Rio de Janeiro Carnival Costumes

Rio de Janeiro Carnival Costumes
Rio de Janeiro Carnival Costumes

Rio de Janeiro Carnival costumes are vibrant and colorful and provide the flare this lively time of year is known for. Some are very skimpy as well, not to mention liberal on the whole, so anyone attending the main parades and even the numerous street festivals that pop up around town should be prepared for a little debauchery. It's all in good fun, and when it comes down to it, Carnival is all about letting go of inhibitions and having a blast before the more reverent period of Lent begins, as any pictures of the Rio Carnival show.

Rio Carnival costumes haven't always been so liberal, or skimpy for that matter. They have evolved over time, with the warm Rio weather having a lot to do with the changes. In the 1800s, the Rio de Janeiro Carnival costumes usually featured masks, and people often wore rather elegant clothing with their masks to lavish balls. Wearing a skull mask was among the most popular things to do at the time, and people also donned "old man" costumes, doctor outfits, devil attire, and donkey suits, among other curious things. Odd costumes like these and the masks that invariably went with them started to decline in popularity in and around 1930. This had a lot to do with the Great Depression. Buying materials for the Rio de Janeiro Carnival costumes became more of a luxury after this period of economic downturn set in.

The dates for Rio's Carnival change depending on the year, but late February and early March is the general period. This coincides with the hottest time of the year, and it has a lot to do with the Rio Carnival costumes getting smaller over the years. Dancing samba for an hour or more in the hot summer heat doesn't lend itself well to wearing heavy costumes, or masks for that matter. The population here and most visitors started becoming more liberal in general after the Great Depression in Brazil, and the changing of the Rio de Janeiro Carnival costumes also owes a lot to this sort of "freedom of movement." In many ways, the changing of the costumes reflects the changing of the city's history.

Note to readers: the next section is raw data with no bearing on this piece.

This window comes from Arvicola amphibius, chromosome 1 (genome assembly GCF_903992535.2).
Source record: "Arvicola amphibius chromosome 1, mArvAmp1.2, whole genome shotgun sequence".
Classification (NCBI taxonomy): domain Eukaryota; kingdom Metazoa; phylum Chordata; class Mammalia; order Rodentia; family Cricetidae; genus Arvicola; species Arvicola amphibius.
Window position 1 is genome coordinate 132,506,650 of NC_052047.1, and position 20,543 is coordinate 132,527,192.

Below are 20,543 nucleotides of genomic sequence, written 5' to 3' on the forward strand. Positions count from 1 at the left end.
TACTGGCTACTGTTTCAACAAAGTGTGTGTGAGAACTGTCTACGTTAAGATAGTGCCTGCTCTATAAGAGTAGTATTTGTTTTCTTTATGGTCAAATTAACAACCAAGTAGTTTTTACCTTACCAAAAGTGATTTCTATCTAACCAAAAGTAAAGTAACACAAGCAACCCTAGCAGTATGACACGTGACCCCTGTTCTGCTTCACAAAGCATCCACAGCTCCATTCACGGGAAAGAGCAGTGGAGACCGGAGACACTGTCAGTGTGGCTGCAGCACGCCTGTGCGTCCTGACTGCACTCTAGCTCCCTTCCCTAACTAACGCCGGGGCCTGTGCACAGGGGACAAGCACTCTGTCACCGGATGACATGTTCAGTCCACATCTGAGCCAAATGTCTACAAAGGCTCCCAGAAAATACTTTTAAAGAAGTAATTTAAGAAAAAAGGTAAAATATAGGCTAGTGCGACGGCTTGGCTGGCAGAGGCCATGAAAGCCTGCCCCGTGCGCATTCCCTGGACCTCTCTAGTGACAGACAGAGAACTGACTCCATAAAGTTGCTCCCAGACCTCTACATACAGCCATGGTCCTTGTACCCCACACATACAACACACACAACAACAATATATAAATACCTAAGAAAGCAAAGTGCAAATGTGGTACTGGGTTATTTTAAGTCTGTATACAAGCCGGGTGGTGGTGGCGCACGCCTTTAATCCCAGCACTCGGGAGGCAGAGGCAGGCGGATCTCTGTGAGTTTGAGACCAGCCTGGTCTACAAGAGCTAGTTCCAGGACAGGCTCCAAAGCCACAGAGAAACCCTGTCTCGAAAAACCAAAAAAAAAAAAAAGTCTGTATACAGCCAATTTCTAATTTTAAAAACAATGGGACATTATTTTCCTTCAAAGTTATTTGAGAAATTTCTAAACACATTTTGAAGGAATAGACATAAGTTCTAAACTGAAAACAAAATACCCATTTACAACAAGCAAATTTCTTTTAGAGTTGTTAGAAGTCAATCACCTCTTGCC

It wasn't until after the onset of the 1950s that women started choosing bikinis as their Rio Carnival costumes of choice. This was around the same time that the city's famous beaches of Copacabana and Ipanema were helping to make bikinis a major fashion trend. It wasn't long until bare bust, or topless bikinis started to emerge among the Rio de Janeiro Carnival costumes, and to this day, a fair amount of Carnival girls still go topless.

You've likely seen images of Rio's Carnival girls. The tanned and toned beauties in bikinis with elaborate plumage accessories on their heads and backs. These are the most iconic Rio de Janeiro Carnival costumes, but they aren't the only ones that you can expect to see if you attend the main parades at the Sambodrome or happen to catch some of the auxiliary events.

The samba schools that participate in the main parades, which are easy to spot in most photos of the Rio Carnival parades put on themed shows of sorts, and the different costumes that their members wear reflect these themes in various stages. Some can be very liberal, while others are more family friendly. Out in the various neighborhoods, special music groups often get their neighborhood-specific celebrations under way during street festivals. You can expect to see costumes of all kinds during these neighborhood events. The Banda de Ipanema, which is among the most renowned neighborhood Carnival groups, or Bandas, sees most of its male members dressing up as drag queens, for example.

If you are looking for fun and interesting things to do on your Rio de Janeiro vacation, you might don a costume yourself and partake in the Carnival celebrations. It is actually possible to march with one of the samba schools if you can get your hands on a costume. There are tour agencies that can help you figure it all out, as you might find the process of joining a local samba school a bit intimidating. If nothing else, you can put together a costume of your choice and join in the fun at one of the many neighborhood street parties. It's sure to make for an unforgettable experience.

Top image: nateClicks (flickr)
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